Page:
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It’s a big deal when the new movie arrives from the director of one of the biggest movies ever to set box office receipts blazing. But this time it’s a little bit weird, too. Because the director is Joss Whedon, whose film The Avengers became a massive success early this past summer. His next film, however, is something very different: a black and white adaptation of William Shakespeare‘s comedy Much Ado About Nothing. Whedon shot the film with friends on off days from The Avengers; it’s a true indie.
Now Roadside Attractions and LiosnGate have decided to release Much Ado About Nothing in a few markets on June 7, 2013, with a wide release to follow on June 21. It could be an interesting experiment, to open the film essentially opposite DC and Warner Bros.’ Man of Steel. Read More »
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Posted on Wednesday, September 12th, 2012 by Angie Han
Though Joss Whedon has floated the idea of releasing Much Ado About Nothing over iTunes if the film couldn’t find a theatrical distributor, in truth it seemed unlikely that the man behind the $1.5 billion Avengers juggernaut would be unable to find some studio, somewhere, willing to strike a deal. And indeed, Lionsgate / Roadside has now stepped up to release the film. The company also released Drew Goddard’s Whedon-scripted Cabin in the Woods earlier this year. More on the Much Ado deal after the jump.
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There are actors one suspects can do a lot more than what they’ve been given at any particular point. People might have thought that about Aaron Paul before Breaking Bad gave him the chance to stretch. And Mary Elizabeth Winstead has been a bright spot in several projects so far, but we’ve suspected that she’d eventually get a chance to really do something great.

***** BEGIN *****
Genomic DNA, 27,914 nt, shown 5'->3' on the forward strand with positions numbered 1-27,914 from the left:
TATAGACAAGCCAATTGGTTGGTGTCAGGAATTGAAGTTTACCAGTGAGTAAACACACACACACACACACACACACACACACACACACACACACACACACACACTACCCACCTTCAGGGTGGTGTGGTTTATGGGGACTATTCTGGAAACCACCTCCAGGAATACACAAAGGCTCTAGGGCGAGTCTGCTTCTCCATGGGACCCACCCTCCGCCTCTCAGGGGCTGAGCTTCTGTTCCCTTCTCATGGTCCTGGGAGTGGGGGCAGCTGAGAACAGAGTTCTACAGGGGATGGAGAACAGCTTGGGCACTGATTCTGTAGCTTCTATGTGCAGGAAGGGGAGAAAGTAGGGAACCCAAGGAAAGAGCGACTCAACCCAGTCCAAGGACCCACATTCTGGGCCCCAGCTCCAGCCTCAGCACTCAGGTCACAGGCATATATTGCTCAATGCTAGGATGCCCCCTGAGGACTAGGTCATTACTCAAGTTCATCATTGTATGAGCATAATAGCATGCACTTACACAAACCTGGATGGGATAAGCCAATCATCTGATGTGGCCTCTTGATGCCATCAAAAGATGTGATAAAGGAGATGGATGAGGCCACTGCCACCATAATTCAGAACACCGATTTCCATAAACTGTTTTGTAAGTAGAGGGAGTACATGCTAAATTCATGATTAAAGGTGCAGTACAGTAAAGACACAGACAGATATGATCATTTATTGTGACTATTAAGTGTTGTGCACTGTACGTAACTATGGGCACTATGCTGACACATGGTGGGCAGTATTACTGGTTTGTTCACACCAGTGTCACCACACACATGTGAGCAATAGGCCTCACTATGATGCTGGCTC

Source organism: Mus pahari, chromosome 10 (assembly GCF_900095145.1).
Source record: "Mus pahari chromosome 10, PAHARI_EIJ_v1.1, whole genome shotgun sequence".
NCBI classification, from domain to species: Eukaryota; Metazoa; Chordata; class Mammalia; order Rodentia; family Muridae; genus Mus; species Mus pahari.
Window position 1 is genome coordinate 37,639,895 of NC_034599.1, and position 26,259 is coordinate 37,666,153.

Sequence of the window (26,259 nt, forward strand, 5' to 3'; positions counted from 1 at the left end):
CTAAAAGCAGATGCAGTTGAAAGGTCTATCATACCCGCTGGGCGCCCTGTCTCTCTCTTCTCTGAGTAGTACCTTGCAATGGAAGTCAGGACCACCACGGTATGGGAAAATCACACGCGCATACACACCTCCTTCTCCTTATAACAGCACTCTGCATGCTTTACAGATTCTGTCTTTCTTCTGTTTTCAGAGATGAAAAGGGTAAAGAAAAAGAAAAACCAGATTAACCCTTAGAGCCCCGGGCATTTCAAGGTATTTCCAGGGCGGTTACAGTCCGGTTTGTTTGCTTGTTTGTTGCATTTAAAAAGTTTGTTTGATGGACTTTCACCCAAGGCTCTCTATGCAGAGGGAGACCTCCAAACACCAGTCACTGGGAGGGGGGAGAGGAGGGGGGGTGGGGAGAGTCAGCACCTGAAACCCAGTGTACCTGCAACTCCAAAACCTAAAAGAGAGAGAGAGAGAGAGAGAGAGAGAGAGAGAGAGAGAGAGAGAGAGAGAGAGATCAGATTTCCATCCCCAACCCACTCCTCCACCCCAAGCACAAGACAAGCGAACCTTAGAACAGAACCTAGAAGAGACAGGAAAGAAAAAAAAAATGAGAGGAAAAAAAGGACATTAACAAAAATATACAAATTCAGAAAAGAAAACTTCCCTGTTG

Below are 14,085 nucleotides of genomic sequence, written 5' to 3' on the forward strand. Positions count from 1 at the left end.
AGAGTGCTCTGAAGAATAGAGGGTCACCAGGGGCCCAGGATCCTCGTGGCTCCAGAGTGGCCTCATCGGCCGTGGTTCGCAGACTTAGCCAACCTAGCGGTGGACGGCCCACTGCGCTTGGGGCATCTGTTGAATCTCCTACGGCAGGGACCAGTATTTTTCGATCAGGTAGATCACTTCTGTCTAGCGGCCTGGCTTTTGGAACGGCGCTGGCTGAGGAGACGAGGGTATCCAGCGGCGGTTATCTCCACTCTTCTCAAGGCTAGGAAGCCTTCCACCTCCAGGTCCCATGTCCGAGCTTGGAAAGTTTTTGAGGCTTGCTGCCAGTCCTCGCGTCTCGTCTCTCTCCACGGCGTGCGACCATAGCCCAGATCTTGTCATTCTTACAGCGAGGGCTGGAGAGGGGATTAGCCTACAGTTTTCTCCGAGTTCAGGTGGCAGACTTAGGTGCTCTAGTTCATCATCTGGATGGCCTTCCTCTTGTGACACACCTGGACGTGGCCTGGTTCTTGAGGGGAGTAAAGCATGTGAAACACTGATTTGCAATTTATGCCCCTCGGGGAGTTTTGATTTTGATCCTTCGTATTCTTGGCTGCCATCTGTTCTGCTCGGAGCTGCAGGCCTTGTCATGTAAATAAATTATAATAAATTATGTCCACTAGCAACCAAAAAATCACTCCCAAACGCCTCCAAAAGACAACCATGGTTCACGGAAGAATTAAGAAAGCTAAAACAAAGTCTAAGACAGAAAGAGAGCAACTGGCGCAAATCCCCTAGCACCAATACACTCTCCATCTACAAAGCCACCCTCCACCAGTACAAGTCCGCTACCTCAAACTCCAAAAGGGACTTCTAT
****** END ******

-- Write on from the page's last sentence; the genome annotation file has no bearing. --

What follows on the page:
Smashed features both actors, as a married couple that hits a wall with their drinking and partying, and based on reactions out of Sundance it is Winstead’s big breakout turn. Check out a newly released trailer below to see a taste of her performance. Read More »
Posted on Thursday, September 6th, 2012 by Angie Han
Although its limited rollout starts in just six weeks, James Ponsoldt‘s Sundance fave Smashed has yet to offer a traditional trailer. Instead, Sony Pictures Classics is rousing some buzz with four new clips that showcase star Mary Elizabeth Winstead‘s acclaimed performance.
Winstead and Breaking Bad‘s Aaron Paul star as a young married couple united by their love of booze. When their habit spirals out of control, however, the wife decides to seek help. The stellar supporting cast includes Octavia Spencer and Parks & Recreation‘s Nick Offerman and Megan Mullally. No wonder the drama won the Special Jury Prize at Sundance this year. Watch the scenes after the jump.
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It’s July 4 and a coastal playground in the Northeastern US is under attack from something that comes from the water. Familiar as that premise sounds to Jaws fans, this is something different. The Bay is from Barry Levinson (Wag the Dog, Rain Man) and is a found-footage assembly that looks at what happens when pollution-mutated parasites start burrowing into people.
This is like a grand found-footage mash-up, featuring viral horror, zombie-like aftereffects, and an obvious updated influence from Jaws, in at least the film’s first act. Check out the trailer below. Read More »